This applies to every game and not just golf. isn’t it?

This is the advice Roy Bennett has for us- `Embrace being perfectly imperfect. Learn from your mistakes and forgive yourself you’ll be lot happier’. 

                                   

PRESSURE IS A WHIRLPOOL

roger-federer

 

 

 

 

 

 

 

Few months ago an article that appeared in TOI caught my eye, Title:` This German used Indian breathing techniques to heal POWs and refugees– the lady in question is, Katrien Hertog- Director of the peace building programme, at  International Association of human values. This organisation was founded by Sri Ravi Shankar of the Art of Living Foundation Bangalore- India.

Katrien Hertog for the past 15 years has helped thousands of prisoners of war and refugees in Europe and central Asia [countries like Jordan and Lebanon] recover from trauma through Indian breathing techniques. She uses breathing techniques like pranayama sudarshan kriya amongst others to heal the body and mind from deep seated trauma.

It will not be an exaggeration if I say Indian breathing techniques are as old as life itself. It was learnt that the Indian sages/ yogis used yogic breathing as a natural form of breathing. The secret of their longevity was in the ability to breathe deeply. To say the least, breathing is integral with the ancient art of yoga: as it is central to every form of Yogic ASANA [Posture] and other techniques like pranayama.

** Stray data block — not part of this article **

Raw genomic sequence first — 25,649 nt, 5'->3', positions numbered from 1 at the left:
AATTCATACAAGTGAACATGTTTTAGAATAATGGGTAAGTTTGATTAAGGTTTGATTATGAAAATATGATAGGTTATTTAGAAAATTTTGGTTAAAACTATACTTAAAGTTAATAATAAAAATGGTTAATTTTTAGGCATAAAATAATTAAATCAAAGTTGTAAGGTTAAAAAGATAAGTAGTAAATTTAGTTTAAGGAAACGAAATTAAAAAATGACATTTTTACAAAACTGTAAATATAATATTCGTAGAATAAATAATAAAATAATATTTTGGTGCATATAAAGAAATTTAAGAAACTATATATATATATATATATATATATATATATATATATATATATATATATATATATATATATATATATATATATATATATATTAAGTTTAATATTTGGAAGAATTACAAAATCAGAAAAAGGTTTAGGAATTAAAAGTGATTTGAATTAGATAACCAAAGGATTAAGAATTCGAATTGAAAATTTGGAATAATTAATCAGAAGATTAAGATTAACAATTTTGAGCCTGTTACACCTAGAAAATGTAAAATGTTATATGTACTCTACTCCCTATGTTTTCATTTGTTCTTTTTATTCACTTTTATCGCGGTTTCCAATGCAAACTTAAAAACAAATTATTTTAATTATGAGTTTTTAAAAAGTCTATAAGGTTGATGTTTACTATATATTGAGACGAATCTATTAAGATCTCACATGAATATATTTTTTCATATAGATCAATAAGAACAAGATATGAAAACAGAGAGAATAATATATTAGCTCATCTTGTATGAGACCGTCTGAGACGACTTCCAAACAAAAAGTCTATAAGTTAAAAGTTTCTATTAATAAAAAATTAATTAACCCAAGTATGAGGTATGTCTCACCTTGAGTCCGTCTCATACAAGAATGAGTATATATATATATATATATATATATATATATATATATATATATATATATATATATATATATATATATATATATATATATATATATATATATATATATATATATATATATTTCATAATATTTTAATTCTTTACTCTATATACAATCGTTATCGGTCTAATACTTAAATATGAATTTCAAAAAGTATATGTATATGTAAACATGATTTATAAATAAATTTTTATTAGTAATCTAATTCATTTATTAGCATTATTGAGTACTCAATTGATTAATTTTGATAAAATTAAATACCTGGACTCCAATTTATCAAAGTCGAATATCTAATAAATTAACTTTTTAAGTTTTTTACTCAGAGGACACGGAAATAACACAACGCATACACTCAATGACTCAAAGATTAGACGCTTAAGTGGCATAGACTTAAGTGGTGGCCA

When we talk of breath we think it is the incoming and outgoing of atmospheric air in to the body through the nostrils. Indeed breath is not just air but the life force containing vital elements like oxygen, which are most essential to the body. Breathing is a proof of our presence and life in general.

Breath along with food and water forms the nourishment source of our body. It supplies to the tissues, nerves, glands, brain, skin, bones and other organs with oxygen. The brain which is the control centre for the body depends heavily on oxygen, for its proper functioning. About 90% of the body’s toxins are thrown out through breath.